NEW YORK – It came and went in a flash each time, a number on a board for mere seconds, but its symbolic power couldn’t be dismissed.
The Dow Jones industrial average, powered higher all year by optimism that the economic recovery is finally for real, crossed 13,000 on Tuesday for the first time since May 2008.
The last time the Dow was there, unemployment was 5.4 percent, and Lehman Brothers was a solvent investment bank. Financial crises happened in other countries, or the history books.
The milestone Tuesday came about two hours into the trading day. The Dow was above 13,000 for about 30 seconds, and for slightly longer at about noon and 1:30 p.m., but couldn’t hold its gains. It finished up 15.82 points at 12,965.69.
The Standard & Poor’s 500 index surpassed 1,363, its peak from April 2011, during the day but closed at 1,362.21, up 0.98 point.
The Nasdaq composite, which is heavy with technology stocks and trading at levels not seen since December 2000, closed down 3.21 points at 2,948.57.
It was just last summer when the Dow unburdened itself of 2,000 points in three terrifying weeks. Standard & Poor’s downgraded the United States’ credit rating, Washington was fighting over the federal borrowing limit, and the European debt crisis was raging.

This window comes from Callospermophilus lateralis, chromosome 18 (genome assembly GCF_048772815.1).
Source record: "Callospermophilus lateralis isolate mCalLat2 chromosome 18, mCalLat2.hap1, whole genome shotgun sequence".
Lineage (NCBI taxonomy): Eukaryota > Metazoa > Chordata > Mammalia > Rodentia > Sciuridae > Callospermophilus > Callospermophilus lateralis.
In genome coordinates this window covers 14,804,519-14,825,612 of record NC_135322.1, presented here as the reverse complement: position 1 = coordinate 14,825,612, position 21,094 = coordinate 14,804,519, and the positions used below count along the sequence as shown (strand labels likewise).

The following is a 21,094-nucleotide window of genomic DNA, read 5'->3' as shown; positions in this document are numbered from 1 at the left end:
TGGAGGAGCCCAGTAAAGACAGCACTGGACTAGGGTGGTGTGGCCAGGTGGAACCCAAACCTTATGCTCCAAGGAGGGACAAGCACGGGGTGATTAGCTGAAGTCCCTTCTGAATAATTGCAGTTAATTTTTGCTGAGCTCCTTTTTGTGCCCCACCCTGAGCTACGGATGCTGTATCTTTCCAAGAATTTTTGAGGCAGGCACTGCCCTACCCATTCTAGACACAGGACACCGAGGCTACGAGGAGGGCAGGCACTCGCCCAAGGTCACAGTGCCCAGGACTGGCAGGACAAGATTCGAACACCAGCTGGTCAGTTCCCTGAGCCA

A second recession in the United States was a real fear. But the economy grew faster every quarter last year, and gains in the job market have been steady, including 243,000 jobs added in January alone.
“Essentially over the last couple of months you’ve taken the two biggest fears off the table, that Europe is going to melt down and that we’re going to have another recession here,” said Scott Brown, chief economist for Raymond James.
The tumult of last summer and fall left the Dow as low as 10,655. It closed Tuesday 22 percent above that low. The Dow is 1,199 points from an all-time high, a 9 percent rally from here.
A long-awaited bailout to help Greece prevent a potentially catastrophic default, announced before dawn in Europe after 12 hours of talks, helped the Dow clear 13,000.
After months in which talks crawled along and vague headlines yanked the market up and down, the conclusion was almost anticlimactic because the markets were already expecting an agreement.
European markets didn’t take the news as well. Stocks closed down 3.5 percent in Greece, where stocks have lost 80 percent of their value since 2007.
In the U.S., investors were cheered early by earnings from Home Depot, watched closely as a barometer of American spending on homes, and Macy’s. Wal-Mart missed Wall Street expectations, and its stock lost 4 percent, worst among the 30 stocks in the Dow.